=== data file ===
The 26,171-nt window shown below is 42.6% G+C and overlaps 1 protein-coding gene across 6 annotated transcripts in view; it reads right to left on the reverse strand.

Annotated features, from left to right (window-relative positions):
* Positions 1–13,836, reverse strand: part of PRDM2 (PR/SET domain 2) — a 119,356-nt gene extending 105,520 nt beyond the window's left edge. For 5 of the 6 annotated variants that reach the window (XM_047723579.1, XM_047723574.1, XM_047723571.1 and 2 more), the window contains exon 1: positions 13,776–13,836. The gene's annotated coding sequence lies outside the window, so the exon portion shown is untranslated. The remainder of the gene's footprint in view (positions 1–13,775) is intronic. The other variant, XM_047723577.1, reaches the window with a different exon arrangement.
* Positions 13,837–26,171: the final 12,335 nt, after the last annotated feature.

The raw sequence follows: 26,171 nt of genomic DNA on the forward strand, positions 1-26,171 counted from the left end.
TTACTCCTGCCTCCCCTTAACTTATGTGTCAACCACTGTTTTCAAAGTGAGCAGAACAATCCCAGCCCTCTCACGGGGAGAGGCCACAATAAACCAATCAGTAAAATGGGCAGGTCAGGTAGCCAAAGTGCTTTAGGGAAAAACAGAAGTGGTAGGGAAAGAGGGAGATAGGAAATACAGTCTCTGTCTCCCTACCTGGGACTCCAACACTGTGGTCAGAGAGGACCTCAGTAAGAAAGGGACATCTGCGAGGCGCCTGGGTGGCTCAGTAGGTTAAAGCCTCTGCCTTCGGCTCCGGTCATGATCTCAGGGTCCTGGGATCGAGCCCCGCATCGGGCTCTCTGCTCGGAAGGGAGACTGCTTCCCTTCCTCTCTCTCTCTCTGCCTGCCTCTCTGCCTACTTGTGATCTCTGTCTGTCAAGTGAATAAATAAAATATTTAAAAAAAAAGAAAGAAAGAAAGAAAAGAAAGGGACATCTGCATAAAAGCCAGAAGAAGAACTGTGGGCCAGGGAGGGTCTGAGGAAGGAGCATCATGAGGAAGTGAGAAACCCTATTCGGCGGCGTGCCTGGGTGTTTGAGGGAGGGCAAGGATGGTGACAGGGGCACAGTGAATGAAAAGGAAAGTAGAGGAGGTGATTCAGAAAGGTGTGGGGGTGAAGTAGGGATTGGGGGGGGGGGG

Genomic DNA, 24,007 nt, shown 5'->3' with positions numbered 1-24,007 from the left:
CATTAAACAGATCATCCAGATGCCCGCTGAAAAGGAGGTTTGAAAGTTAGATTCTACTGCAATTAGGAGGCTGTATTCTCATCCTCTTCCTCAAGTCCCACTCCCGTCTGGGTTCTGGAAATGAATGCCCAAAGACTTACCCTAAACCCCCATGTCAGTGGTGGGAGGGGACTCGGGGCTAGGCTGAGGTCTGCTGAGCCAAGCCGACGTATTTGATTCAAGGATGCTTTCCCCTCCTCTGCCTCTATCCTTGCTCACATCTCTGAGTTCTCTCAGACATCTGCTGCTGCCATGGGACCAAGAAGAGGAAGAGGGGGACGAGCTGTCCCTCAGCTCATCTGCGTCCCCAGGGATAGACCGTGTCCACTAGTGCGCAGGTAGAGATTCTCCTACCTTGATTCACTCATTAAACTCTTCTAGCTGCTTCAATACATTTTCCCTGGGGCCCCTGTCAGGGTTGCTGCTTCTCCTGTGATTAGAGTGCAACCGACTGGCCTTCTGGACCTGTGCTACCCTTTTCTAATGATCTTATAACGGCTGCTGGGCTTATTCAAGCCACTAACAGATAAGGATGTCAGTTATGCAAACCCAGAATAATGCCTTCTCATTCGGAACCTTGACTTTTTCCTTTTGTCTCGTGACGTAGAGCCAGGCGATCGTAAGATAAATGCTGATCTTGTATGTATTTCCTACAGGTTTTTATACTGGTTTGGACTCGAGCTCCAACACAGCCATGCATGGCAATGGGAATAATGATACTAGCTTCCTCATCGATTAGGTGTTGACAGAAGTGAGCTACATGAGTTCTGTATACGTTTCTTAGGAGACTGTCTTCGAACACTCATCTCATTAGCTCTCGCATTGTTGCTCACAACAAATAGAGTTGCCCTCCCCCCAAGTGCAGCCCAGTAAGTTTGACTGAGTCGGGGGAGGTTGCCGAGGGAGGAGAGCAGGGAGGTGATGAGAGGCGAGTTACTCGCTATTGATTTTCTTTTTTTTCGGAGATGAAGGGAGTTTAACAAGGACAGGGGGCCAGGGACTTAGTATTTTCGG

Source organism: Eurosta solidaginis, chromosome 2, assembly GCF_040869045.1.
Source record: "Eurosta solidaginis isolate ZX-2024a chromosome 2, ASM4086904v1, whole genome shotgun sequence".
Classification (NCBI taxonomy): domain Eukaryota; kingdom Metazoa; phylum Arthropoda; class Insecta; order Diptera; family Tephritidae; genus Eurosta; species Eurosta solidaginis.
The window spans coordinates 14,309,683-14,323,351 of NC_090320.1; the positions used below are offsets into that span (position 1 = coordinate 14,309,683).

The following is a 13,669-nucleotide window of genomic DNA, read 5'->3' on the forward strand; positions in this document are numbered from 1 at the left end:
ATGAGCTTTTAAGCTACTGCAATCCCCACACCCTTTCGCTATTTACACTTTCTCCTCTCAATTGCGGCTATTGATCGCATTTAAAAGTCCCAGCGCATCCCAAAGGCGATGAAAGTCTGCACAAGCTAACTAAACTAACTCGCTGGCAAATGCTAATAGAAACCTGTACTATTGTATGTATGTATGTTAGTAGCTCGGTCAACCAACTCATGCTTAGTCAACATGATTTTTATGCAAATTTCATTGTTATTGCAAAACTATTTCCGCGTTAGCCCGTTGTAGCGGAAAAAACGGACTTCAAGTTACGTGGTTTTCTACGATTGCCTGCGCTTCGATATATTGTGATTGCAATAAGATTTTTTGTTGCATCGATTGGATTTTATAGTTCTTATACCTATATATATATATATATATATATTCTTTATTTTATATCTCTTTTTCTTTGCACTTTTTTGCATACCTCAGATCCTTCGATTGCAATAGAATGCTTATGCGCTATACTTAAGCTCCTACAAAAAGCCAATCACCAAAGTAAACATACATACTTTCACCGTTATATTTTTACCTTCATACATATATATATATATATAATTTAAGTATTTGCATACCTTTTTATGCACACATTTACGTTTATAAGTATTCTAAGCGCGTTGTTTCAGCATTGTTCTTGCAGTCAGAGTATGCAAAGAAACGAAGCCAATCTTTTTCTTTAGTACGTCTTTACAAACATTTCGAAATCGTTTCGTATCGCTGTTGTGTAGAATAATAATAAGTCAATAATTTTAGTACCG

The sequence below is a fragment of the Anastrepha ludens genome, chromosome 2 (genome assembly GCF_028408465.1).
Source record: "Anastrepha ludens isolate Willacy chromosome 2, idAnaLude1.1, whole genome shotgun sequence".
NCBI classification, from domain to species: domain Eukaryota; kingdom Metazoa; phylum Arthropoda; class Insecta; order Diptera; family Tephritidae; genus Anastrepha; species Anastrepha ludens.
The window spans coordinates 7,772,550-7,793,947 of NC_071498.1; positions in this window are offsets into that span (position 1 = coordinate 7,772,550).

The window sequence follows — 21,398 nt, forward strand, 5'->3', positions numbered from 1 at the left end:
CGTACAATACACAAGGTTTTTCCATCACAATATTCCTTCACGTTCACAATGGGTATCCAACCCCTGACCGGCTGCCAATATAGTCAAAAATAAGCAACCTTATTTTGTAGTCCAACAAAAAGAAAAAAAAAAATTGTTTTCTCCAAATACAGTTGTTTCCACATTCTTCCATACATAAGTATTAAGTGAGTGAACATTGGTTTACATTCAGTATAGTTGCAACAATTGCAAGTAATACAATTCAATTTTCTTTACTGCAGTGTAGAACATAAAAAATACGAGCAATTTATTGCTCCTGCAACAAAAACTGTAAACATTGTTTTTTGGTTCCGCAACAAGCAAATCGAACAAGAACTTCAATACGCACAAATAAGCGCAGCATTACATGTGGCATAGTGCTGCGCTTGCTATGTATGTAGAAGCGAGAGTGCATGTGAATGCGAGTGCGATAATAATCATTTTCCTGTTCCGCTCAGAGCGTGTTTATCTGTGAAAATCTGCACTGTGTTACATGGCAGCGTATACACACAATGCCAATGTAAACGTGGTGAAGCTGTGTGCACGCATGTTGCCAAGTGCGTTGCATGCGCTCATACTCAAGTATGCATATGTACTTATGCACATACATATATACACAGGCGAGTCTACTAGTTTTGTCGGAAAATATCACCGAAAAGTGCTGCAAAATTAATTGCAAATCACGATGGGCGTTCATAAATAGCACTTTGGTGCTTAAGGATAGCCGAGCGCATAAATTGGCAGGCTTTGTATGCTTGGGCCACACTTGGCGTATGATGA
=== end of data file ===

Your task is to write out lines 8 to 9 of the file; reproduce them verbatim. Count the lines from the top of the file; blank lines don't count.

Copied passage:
CATTAAACAGATCATCCAGATGCCCGCTGAAAAGGAGGTTTGAAAGTTAGATTCTACTGCAATTAGGAGGCTGTATTCTCATCCTCTTCCTCAAGTCCCACTCCCGTCTGGGTTCTGGAAATGAATGCCCAAAGACTTACCCTAAACCCCCATGTCAGTGGTGGGAGGGGACTCGGGGCTAGGCTGAGGTCTGCTGAGCCAAGCCGACGTATTTGATTCAAGGATGCTTTCCCCTCCTCTGCCTCTATCCTTGCTCACATCTCTGAGTTCTCTCAGACATCTGCTGCTGCCATGGGACCAAGAAGAGGAAGAGGGGGACGAGCTGTCCCTCAGCTCATCTGCGTCCCCAGGGATAGACCGTGTCCACTAGTGCGCAGGTAGAGATTCTCCTACCTTGATTCACTCATTAAACTCTTCTAGCTGCTTCAATACATTTTCCCTGGGGCCCCTGTCAGGGTTGCTGCTTCTCCTGTGATTAGAGTGCAACCGACTGGCCTTCTGGACCTGTGCTACCCTTTTCTAATGATCTTATAACGGCTGCTGGGCTTATTCAAGCCACTAACAGATAAGGATGTCAGTTATGCAAACCCAGAATAATGCCTTCTCATTCGGAACCTTGACTTTTTCCTTTTGTCTCGTGACGTAGAGCCAGGCGATCGTAAGATAAATGCTGATCTTGTATGTATTTCCTACAGGTTTTTATACTGGTTTGGACTCGAGCTCCAACACAGCCATGCATGGCAATGGGAATAATGATACTAGCTTCCTCATCGATTAGGTGTTGACAGAAGTGAGCTACATGAGTTCTGTATACGTTTCTTAGGAGACTGTCTTCGAACACTCATCTCATTAGCTCTCGCATTGTTGCTCACAACAAATAGAGTTGCCCTCCCCCCAAGTGCAGCCCAGTAAGTTTGACTGAGTCGGGGGAGGTTGCCGAGGGAGGAGAGCAGGGAGGTGATGAGAGGCGAGTTACTCGCTATTGATTTTCTTTTTTTTCGGAGATGAAGGGAGTTTAACAAGGACAGGGGGCCAGGGACTTAGTATTTTCGG

Source organism: Eurosta solidaginis, chromosome 2, assembly GCF_040869045.1.